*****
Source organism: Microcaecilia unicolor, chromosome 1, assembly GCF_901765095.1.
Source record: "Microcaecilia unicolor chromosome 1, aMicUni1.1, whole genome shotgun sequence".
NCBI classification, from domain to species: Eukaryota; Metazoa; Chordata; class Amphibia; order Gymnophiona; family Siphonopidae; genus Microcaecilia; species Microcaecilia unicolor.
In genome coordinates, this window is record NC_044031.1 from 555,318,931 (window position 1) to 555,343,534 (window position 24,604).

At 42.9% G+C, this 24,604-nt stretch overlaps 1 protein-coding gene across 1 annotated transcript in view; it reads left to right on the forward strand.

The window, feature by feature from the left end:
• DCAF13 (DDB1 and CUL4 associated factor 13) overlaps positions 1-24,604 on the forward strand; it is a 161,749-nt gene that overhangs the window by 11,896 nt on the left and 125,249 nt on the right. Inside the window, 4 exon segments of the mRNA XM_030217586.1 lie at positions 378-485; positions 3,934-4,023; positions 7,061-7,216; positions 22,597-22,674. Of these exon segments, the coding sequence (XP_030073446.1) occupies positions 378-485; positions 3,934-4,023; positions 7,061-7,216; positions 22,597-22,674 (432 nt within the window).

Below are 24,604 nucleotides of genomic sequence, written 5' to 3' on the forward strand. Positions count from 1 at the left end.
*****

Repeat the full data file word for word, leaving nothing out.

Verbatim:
Source organism: Microcaecilia unicolor, chromosome 1, assembly GCF_901765095.1.
Source record: "Microcaecilia unicolor chromosome 1, aMicUni1.1, whole genome shotgun sequence".
NCBI classification, from domain to species: Eukaryota; Metazoa; Chordata; class Amphibia; order Gymnophiona; family Siphonopidae; genus Microcaecilia; species Microcaecilia unicolor.
In genome coordinates, this window is record NC_044031.1 from 555,318,931 (window position 1) to 555,343,534 (window position 24,604).

At 42.9% G+C, this 24,604-nt stretch overlaps 1 protein-coding gene across 1 annotated transcript in view; it reads left to right on the forward strand.

The window, feature by feature from the left end:
• DCAF13 (DDB1 and CUL4 associated factor 13) overlaps positions 1-24,604 on the forward strand; it is a 161,749-nt gene that overhangs the window by 11,896 nt on the left and 125,249 nt on the right. Inside the window, 4 exon segments of the mRNA XM_030217586.1 lie at positions 378-485; positions 3,934-4,023; positions 7,061-7,216; positions 22,597-22,674. Of these exon segments, the coding sequence (XP_030073446.1) occupies positions 378-485; positions 3,934-4,023; positions 7,061-7,216; positions 22,597-22,674 (432 nt within the window).

Below are 24,604 nucleotides of genomic sequence, written 5' to 3' on the forward strand. Positions count from 1 at the left end.